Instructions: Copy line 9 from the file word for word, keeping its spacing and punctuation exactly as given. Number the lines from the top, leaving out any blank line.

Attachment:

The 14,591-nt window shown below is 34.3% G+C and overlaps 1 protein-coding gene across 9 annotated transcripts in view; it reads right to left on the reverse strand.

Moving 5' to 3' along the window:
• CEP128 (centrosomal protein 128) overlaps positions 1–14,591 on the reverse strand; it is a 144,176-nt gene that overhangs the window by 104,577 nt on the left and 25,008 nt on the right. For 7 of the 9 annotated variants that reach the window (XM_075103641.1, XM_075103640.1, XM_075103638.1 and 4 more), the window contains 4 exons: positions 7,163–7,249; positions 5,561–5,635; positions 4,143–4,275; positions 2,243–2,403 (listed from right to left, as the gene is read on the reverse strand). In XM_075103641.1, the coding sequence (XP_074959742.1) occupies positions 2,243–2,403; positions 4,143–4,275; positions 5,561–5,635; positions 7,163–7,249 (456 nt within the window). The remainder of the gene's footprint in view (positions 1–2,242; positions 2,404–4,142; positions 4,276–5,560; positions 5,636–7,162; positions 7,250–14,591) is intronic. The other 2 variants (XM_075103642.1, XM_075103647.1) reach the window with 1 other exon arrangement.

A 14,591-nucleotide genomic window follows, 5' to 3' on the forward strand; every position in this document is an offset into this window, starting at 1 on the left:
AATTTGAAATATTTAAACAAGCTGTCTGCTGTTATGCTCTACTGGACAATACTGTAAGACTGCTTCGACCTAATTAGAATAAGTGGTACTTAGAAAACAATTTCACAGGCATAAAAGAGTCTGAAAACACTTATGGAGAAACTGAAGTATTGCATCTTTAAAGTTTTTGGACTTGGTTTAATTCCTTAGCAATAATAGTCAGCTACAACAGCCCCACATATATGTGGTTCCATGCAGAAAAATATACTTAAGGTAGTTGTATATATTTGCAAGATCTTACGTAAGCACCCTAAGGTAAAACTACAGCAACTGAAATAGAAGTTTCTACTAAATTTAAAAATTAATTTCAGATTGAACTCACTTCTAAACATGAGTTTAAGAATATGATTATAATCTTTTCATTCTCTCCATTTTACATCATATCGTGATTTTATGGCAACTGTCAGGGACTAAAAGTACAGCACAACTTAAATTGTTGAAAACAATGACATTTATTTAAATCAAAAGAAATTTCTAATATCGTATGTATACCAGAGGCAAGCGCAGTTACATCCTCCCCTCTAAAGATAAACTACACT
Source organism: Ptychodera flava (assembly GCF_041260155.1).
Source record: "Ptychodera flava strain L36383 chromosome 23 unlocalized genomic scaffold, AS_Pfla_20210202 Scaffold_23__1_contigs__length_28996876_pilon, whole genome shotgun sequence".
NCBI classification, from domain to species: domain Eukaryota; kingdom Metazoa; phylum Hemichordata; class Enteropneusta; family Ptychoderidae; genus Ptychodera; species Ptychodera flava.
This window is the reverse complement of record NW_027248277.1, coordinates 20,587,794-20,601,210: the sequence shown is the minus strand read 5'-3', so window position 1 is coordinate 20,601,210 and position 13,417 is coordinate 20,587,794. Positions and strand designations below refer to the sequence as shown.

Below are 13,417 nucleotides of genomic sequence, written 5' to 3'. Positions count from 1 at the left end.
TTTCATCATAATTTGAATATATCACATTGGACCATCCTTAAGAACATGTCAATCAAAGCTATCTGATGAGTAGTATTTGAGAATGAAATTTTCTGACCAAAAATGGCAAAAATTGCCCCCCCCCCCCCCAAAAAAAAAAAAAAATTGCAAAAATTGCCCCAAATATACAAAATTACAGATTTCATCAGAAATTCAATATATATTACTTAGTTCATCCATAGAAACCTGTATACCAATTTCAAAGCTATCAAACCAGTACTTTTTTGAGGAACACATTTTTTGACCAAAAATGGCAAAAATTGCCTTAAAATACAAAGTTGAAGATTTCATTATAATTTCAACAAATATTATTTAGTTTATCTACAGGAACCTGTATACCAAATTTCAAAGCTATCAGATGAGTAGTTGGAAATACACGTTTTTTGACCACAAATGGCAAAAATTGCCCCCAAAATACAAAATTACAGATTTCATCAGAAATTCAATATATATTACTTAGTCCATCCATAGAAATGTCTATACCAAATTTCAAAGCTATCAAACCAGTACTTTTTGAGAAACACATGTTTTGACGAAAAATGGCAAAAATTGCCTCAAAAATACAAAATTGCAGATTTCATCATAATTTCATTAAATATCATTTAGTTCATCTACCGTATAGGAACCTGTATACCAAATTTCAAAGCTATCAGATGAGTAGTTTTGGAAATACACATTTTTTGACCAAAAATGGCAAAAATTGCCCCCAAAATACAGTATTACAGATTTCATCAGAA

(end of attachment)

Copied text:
This window is the reverse complement of record NW_027248277.1, coordinates 20,587,794-20,601,210: the sequence shown is the minus strand read 5'-3', so window position 1 is coordinate 20,601,210 and position 13,417 is coordinate 20,587,794. Positions and strand designations below refer to the sequence as shown.